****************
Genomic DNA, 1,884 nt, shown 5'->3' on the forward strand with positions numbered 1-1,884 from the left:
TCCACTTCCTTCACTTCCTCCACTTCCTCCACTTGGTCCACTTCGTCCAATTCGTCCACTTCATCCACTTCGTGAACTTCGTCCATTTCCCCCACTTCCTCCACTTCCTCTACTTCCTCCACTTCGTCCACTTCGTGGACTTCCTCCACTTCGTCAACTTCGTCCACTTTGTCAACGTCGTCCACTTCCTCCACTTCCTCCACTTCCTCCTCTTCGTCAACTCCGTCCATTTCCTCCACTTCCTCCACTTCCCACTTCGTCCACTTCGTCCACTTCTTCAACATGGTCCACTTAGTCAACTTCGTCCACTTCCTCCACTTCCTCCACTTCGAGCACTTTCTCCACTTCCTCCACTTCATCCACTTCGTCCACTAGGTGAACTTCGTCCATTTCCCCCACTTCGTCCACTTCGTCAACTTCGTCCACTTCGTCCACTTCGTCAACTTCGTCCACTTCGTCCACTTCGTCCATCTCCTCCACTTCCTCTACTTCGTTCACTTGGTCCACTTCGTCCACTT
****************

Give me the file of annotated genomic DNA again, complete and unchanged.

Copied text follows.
Genomic DNA, 1,884 nt, shown 5'->3' on the forward strand with positions numbered 1-1,884 from the left:
TCCACTTCCTTCACTTCCTCCACTTCCTCCACTTGGTCCACTTCGTCCAATTCGTCCACTTCATCCACTTCGTGAACTTCGTCCATTTCCCCCACTTCCTCCACTTCCTCTACTTCCTCCACTTCGTCCACTTCGTGGACTTCCTCCACTTCGTCAACTTCGTCCACTTTGTCAACGTCGTCCACTTCCTCCACTTCCTCCACTTCCTCCTCTTCGTCAACTCCGTCCATTTCCTCCACTTCCTCCACTTCCCACTTCGTCCACTTCGTCCACTTCTTCAACATGGTCCACTTAGTCAACTTCGTCCACTTCCTCCACTTCCTCCACTTCGAGCACTTTCTCCACTTCCTCCACTTCATCCACTTCGTCCACTAGGTGAACTTCGTCCATTTCCCCCACTTCGTCCACTTCGTCAACTTCGTCCACTTCGTCCACTTCGTCAACTTCGTCCACTTCGTCCACTTCGTCCATCTCCTCCACTTCCTCTACTTCGTTCACTTGGTCCACTTCGTCCACTT